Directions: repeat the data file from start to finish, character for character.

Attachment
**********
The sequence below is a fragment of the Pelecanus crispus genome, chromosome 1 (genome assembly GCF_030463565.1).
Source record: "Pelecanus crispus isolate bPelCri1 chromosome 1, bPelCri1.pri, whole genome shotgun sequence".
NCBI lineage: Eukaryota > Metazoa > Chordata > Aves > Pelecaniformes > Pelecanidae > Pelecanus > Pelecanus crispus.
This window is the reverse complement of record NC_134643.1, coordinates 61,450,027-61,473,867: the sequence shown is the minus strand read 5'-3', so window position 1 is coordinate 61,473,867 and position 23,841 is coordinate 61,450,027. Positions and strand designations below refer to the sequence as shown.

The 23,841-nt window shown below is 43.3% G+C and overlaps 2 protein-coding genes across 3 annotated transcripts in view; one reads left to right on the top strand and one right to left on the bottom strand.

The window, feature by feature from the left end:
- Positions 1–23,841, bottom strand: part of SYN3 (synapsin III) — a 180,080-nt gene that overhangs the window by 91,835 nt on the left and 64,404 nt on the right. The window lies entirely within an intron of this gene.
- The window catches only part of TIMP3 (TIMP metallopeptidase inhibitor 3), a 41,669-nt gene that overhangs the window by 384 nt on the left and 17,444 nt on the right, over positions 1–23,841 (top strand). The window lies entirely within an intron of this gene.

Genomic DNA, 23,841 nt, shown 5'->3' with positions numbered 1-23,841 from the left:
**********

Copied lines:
The sequence below is a fragment of the Pelecanus crispus genome, chromosome 1 (genome assembly GCF_030463565.1).
Source record: "Pelecanus crispus isolate bPelCri1 chromosome 1, bPelCri1.pri, whole genome shotgun sequence".
NCBI lineage: Eukaryota > Metazoa > Chordata > Aves > Pelecaniformes > Pelecanidae > Pelecanus > Pelecanus crispus.
This window is the reverse complement of record NC_134643.1, coordinates 61,450,027-61,473,867: the sequence shown is the minus strand read 5'-3', so window position 1 is coordinate 61,473,867 and position 23,841 is coordinate 61,450,027. Positions and strand designations below refer to the sequence as shown.

The 23,841-nt window shown below is 43.3% G+C and overlaps 2 protein-coding genes across 3 annotated transcripts in view; one reads left to right on the top strand and one right to left on the bottom strand.

The window, feature by feature from the left end:
- Positions 1–23,841, bottom strand: part of SYN3 (synapsin III) — a 180,080-nt gene that overhangs the window by 91,835 nt on the left and 64,404 nt on the right. The window lies entirely within an intron of this gene.
- The window catches only part of TIMP3 (TIMP metallopeptidase inhibitor 3), a 41,669-nt gene that overhangs the window by 384 nt on the left and 17,444 nt on the right, over positions 1–23,841 (top strand). The window lies entirely within an intron of this gene.

Genomic DNA, 23,841 nt, shown 5'->3' with positions numbered 1-23,841 from the left: